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Why do Larger Snakes Eat Larger Prey Items?

R. Shine
Functional Ecology
Vol. 5, No. 4 (1991), pp. 493-502
DOI: 10.2307/2389631
Stable URL: http://www.jstor.org/stable/2389631
Page Count: 10
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Why do Larger Snakes Eat Larger Prey Items?
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Abstract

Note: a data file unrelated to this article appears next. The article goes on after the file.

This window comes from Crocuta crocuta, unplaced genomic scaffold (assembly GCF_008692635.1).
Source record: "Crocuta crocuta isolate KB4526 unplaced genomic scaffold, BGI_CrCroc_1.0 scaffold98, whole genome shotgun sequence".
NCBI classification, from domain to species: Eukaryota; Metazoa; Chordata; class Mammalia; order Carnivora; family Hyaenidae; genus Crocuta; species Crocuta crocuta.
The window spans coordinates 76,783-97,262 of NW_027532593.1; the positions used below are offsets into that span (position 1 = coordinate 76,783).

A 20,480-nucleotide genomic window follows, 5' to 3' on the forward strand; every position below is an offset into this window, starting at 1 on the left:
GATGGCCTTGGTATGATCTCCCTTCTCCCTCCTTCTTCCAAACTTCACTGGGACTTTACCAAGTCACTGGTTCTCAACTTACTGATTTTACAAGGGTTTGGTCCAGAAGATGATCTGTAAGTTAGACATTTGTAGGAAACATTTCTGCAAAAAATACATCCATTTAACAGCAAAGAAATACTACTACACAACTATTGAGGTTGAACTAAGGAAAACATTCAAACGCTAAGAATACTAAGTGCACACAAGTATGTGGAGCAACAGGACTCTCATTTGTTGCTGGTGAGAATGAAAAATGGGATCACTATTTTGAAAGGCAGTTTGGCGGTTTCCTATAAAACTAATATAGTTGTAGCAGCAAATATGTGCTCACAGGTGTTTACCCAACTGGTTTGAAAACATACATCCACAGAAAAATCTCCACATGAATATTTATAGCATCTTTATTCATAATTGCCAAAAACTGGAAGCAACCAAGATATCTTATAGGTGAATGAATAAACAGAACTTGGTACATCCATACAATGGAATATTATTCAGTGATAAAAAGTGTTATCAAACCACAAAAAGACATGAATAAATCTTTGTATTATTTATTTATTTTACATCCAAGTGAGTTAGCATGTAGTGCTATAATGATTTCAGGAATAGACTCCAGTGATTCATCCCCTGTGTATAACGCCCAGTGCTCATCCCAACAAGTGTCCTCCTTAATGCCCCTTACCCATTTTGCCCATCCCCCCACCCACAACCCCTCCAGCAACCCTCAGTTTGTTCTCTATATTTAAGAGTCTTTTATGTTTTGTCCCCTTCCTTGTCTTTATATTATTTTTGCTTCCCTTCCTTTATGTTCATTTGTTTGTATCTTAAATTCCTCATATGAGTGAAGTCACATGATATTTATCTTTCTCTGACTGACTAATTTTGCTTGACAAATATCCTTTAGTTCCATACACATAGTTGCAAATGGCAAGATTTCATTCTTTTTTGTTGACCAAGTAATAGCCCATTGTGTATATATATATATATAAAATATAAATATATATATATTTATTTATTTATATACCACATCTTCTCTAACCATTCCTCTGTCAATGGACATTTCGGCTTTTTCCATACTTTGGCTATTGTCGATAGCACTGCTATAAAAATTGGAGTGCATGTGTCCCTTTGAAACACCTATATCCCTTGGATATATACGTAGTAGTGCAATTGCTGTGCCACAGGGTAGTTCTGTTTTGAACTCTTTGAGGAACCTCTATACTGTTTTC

Field collections of snakes often reveal a correlation between the body size of a snake and the size of its prey. Such a correlation could result from biases in (1) encounter rates with prey items of different sizes (especially in aquatic or crevice-foraging species, in which smaller prey may be inaccessible to larger snakes), (2) prey choice, (3) ability to capture or handle prey, or (4) prey-swallowing ability. Field data showed that larger diamond pythons (Morelia spilota Lacapede, Boidae) took larger mean and maximum prey sizes, whereas prey mass did not correlate significantly with predator size in blacksnakes (Pseudechis porphyriacus Shaw, Elapidae). Minimum prey sizes increased little, if at all, in larger snakes of either species. Blacksnakes generally took much smaller prey items than did sympatric pythons. Laboratory trials with these two species showed that snakes with larger heads could eat larger prey, and eat prey of a given size more rapidly (and using fewer mandibular movements) than could snakes with smaller heads. Large blacksnakes were unable to enter narrow crevices to obtain prey items. Pythons could ingest much larger prey items than could blacksnakes. The rate of food intake for blacksnakes of all body sizes was highest with small prey items, whereas pythons (especially larger specimens) were more efficient with larger prey items. This fits well with field observations showing that blacksnakes of all body sizes eat small prey items, whereas pythons (especially larger specimens) consume larger prey items. The relationships between prey and predator size observed in the field are probably due to a combination of factors. Differential encounter rates, active selection of prey sizes and gape limitation may all be important influences on dietary composition in snakes.

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